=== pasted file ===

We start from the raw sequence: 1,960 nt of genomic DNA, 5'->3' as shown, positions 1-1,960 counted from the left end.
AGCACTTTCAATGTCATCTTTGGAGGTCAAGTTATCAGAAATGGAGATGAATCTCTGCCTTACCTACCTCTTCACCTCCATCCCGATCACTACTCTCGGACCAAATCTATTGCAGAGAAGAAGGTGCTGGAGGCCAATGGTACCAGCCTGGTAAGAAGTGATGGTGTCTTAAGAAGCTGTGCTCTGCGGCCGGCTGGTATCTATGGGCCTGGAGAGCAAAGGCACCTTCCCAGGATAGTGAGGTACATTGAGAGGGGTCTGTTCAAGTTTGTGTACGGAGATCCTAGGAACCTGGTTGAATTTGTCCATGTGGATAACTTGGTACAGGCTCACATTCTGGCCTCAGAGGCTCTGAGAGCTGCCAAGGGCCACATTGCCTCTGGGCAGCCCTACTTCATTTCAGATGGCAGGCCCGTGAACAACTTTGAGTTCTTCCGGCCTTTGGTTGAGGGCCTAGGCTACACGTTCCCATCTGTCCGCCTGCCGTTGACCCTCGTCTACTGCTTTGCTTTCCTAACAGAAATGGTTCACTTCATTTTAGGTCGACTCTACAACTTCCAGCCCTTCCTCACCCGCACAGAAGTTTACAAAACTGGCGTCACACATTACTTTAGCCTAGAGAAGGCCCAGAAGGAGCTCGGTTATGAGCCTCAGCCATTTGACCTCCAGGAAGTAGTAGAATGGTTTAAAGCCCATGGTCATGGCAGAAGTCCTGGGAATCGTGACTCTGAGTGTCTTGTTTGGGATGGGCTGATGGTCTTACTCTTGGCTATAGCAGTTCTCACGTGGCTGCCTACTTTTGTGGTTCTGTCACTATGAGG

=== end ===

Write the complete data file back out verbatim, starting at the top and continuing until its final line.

We start from the raw sequence: 1,960 nt of genomic DNA, 5'->3' as shown, positions 1-1,960 counted from the left end.
AGCACTTTCAATGTCATCTTTGGAGGTCAAGTTATCAGAAATGGAGATGAATCTCTGCCTTACCTACCTCTTCACCTCCATCCCGATCACTACTCTCGGACCAAATCTATTGCAGAGAAGAAGGTGCTGGAGGCCAATGGTACCAGCCTGGTAAGAAGTGATGGTGTCTTAAGAAGCTGTGCTCTGCGGCCGGCTGGTATCTATGGGCCTGGAGAGCAAAGGCACCTTCCCAGGATAGTGAGGTACATTGAGAGGGGTCTGTTCAAGTTTGTGTACGGAGATCCTAGGAACCTGGTTGAATTTGTCCATGTGGATAACTTGGTACAGGCTCACATTCTGGCCTCAGAGGCTCTGAGAGCTGCCAAGGGCCACATTGCCTCTGGGCAGCCCTACTTCATTTCAGATGGCAGGCCCGTGAACAACTTTGAGTTCTTCCGGCCTTTGGTTGAGGGCCTAGGCTACACGTTCCCATCTGTCCGCCTGCCGTTGACCCTCGTCTACTGCTTTGCTTTCCTAACAGAAATGGTTCACTTCATTTTAGGTCGACTCTACAACTTCCAGCCCTTCCTCACCCGCACAGAAGTTTACAAAACTGGCGTCACACATTACTTTAGCCTAGAGAAGGCCCAGAAGGAGCTCGGTTATGAGCCTCAGCCATTTGACCTCCAGGAAGTAGTAGAATGGTTTAAAGCCCATGGTCATGGCAGAAGTCCTGGGAATCGTGACTCTGAGTGTCTTGTTTGGGATGGGCTGATGGTCTTACTCTTGGCTATAGCAGTTCTCACGTGGCTGCCTACTTTTGTGGTTCTGTCACTATGAGG